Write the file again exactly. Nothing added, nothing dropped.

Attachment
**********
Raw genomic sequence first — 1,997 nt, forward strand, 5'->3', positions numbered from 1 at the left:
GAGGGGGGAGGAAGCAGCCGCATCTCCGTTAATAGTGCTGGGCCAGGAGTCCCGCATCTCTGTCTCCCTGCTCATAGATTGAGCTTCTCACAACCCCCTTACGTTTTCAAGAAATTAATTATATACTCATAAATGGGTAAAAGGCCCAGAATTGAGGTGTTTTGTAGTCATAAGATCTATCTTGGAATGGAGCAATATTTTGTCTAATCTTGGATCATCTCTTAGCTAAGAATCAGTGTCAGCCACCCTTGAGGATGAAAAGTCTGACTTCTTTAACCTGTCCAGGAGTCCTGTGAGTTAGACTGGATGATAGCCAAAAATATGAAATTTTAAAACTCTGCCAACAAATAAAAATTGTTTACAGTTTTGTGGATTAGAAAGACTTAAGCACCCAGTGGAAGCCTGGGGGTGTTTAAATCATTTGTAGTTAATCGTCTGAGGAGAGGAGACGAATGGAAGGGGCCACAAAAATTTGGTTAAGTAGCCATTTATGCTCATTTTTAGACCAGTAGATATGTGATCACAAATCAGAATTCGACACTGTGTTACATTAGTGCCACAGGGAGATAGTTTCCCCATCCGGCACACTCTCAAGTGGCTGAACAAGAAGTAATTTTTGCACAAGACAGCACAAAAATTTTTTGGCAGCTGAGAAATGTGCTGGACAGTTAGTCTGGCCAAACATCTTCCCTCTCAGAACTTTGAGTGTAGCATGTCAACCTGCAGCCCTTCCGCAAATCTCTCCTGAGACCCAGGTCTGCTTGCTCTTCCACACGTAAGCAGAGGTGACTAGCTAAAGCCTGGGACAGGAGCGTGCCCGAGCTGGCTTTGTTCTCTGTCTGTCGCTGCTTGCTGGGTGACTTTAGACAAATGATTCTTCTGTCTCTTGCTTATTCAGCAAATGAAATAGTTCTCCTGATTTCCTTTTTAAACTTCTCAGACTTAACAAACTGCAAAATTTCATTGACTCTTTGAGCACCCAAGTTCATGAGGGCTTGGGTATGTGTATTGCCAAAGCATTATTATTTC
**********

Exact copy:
Raw genomic sequence first — 1,997 nt, forward strand, 5'->3', positions numbered from 1 at the left:
GAGGGGGGAGGAAGCAGCCGCATCTCCGTTAATAGTGCTGGGCCAGGAGTCCCGCATCTCTGTCTCCCTGCTCATAGATTGAGCTTCTCACAACCCCCTTACGTTTTCAAGAAATTAATTATATACTCATAAATGGGTAAAAGGCCCAGAATTGAGGTGTTTTGTAGTCATAAGATCTATCTTGGAATGGAGCAATATTTTGTCTAATCTTGGATCATCTCTTAGCTAAGAATCAGTGTCAGCCACCCTTGAGGATGAAAAGTCTGACTTCTTTAACCTGTCCAGGAGTCCTGTGAGTTAGACTGGATGATAGCCAAAAATATGAAATTTTAAAACTCTGCCAACAAATAAAAATTGTTTACAGTTTTGTGGATTAGAAAGACTTAAGCACCCAGTGGAAGCCTGGGGGTGTTTAAATCATTTGTAGTTAATCGTCTGAGGAGAGGAGACGAATGGAAGGGGCCACAAAAATTTGGTTAAGTAGCCATTTATGCTCATTTTTAGACCAGTAGATATGTGATCACAAATCAGAATTCGACACTGTGTTACATTAGTGCCACAGGGAGATAGTTTCCCCATCCGGCACACTCTCAAGTGGCTGAACAAGAAGTAATTTTTGCACAAGACAGCACAAAAATTTTTTGGCAGCTGAGAAATGTGCTGGACAGTTAGTCTGGCCAAACATCTTCCCTCTCAGAACTTTGAGTGTAGCATGTCAACCTGCAGCCCTTCCGCAAATCTCTCCTGAGACCCAGGTCTGCTTGCTCTTCCACACGTAAGCAGAGGTGACTAGCTAAAGCCTGGGACAGGAGCGTGCCCGAGCTGGCTTTGTTCTCTGTCTGTCGCTGCTTGCTGGGTGACTTTAGACAAATGATTCTTCTGTCTCTTGCTTATTCAGCAAATGAAATAGTTCTCCTGATTTCCTTTTTAAACTTCTCAGACTTAACAAACTGCAAAATTTCATTGACTCTTTGAGCACCCAAGTTCATGAGGGCTTGGGTATGTGTATTGCCAAAGCATTATTATTTC